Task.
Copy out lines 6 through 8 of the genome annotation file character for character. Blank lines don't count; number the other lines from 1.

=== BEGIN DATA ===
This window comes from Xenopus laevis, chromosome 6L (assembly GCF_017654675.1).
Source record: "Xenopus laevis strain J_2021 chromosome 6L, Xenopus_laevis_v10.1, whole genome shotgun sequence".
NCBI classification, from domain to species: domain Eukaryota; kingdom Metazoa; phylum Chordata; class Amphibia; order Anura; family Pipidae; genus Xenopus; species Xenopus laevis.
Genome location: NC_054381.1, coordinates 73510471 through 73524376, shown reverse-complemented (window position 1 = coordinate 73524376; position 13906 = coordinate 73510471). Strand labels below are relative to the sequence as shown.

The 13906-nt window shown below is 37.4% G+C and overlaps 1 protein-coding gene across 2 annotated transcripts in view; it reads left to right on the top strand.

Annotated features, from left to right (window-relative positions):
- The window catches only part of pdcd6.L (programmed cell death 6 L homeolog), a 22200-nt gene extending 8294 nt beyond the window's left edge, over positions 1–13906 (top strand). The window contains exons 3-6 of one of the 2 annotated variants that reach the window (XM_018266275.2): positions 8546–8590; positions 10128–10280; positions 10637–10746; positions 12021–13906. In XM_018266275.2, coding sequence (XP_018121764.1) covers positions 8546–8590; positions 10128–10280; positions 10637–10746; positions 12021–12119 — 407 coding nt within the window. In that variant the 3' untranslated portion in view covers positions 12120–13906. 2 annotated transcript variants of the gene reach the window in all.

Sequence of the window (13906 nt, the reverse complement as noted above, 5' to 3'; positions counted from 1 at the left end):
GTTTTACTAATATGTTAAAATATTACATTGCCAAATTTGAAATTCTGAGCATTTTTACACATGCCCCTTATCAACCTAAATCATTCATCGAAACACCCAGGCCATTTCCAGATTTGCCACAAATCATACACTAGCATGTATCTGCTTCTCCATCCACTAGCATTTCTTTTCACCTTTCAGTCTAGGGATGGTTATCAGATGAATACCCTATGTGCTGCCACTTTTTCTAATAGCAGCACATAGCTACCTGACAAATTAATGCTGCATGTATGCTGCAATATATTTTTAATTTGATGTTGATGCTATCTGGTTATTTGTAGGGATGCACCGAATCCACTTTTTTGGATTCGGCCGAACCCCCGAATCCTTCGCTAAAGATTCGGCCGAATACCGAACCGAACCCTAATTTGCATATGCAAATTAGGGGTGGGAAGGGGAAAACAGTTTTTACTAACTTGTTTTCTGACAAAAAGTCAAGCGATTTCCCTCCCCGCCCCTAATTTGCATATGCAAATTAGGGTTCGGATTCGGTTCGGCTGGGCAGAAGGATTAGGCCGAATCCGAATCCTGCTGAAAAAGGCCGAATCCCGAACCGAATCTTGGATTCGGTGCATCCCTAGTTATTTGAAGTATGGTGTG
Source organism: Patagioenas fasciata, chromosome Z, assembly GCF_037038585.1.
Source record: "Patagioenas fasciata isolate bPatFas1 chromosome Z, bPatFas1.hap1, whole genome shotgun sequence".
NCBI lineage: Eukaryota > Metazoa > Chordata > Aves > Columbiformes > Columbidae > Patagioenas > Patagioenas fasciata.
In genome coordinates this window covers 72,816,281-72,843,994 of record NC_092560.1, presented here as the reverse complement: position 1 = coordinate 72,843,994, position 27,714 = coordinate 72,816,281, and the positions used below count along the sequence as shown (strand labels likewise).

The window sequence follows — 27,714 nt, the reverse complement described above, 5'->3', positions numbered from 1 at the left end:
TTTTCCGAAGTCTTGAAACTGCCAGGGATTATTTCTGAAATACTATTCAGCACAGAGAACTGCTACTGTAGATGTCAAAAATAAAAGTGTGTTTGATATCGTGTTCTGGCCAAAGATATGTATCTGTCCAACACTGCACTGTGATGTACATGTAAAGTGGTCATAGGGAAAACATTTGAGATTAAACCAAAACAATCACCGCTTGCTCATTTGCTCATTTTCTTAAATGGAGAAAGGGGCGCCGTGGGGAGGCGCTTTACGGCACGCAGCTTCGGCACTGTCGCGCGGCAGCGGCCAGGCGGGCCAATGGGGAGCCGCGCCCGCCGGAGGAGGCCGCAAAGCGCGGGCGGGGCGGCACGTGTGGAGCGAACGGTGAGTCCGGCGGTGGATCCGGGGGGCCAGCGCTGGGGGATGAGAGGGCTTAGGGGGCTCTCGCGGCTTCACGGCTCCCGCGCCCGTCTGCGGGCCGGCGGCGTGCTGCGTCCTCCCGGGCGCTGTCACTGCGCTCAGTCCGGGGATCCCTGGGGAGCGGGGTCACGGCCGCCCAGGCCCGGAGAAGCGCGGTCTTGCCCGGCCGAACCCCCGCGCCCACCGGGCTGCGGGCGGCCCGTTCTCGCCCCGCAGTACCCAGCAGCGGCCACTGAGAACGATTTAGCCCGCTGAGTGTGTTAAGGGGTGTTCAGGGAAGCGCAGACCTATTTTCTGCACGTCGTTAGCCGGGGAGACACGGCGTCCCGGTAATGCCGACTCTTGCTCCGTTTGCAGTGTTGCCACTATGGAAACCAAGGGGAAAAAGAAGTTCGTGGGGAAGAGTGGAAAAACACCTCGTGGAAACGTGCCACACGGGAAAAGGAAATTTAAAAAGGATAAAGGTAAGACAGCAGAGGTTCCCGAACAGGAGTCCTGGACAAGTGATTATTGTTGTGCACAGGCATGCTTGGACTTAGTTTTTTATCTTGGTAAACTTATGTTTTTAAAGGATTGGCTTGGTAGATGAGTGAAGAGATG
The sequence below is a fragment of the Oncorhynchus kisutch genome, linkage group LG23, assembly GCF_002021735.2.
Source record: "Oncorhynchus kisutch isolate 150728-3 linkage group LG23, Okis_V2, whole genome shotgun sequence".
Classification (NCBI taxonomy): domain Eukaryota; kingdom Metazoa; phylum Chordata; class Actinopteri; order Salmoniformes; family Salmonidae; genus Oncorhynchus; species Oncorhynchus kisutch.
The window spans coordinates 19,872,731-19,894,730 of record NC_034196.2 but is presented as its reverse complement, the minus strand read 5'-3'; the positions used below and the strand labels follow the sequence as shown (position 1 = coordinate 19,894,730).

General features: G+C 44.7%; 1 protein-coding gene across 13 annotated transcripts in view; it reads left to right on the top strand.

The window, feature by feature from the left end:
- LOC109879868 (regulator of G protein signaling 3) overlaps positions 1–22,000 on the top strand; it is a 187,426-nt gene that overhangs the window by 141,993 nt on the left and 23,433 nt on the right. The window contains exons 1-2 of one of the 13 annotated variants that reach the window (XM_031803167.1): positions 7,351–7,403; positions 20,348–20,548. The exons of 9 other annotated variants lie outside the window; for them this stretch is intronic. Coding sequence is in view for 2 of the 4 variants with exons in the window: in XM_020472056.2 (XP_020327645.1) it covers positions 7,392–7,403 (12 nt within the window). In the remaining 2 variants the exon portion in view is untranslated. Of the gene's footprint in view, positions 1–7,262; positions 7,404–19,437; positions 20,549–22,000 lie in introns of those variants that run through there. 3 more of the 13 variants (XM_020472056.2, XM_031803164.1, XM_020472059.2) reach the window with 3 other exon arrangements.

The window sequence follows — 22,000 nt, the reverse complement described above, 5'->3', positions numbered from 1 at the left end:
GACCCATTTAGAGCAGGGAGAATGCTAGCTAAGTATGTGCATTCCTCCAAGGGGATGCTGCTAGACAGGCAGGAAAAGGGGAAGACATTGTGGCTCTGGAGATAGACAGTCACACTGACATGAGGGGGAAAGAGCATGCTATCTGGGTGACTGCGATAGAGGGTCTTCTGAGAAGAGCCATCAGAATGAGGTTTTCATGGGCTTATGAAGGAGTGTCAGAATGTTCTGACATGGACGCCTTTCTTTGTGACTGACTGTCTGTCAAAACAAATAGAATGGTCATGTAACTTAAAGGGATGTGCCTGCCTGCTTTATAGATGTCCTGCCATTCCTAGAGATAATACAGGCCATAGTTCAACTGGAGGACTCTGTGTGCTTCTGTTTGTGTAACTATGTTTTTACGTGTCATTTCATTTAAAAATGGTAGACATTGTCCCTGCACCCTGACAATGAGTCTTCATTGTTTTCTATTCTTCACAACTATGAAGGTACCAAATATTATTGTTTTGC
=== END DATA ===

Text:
Annotated features, from left to right (window-relative positions):
- The window catches only part of pdcd6.L (programmed cell death 6 L homeolog), a 22200-nt gene extending 8294 nt beyond the window's left edge, over positions 1–13906 (top strand). The window contains exons 3-6 of one of the 2 annotated variants that reach the window (XM_018266275.2): positions 8546–8590; positions 10128–10280; positions 10637–10746; positions 12021–13906. In XM_018266275.2, coding sequence (XP_018121764.1) covers positions 8546–8590; positions 10128–10280; positions 10637–10746; positions 12021–12119 — 407 coding nt within the window. In that variant the 3' untranslated portion in view covers positions 12120–13906. 2 annotated transcript variants of the gene reach the window in all.

Sequence of the window (13906 nt, the reverse complement as noted above, 5' to 3'; positions counted from 1 at the left end):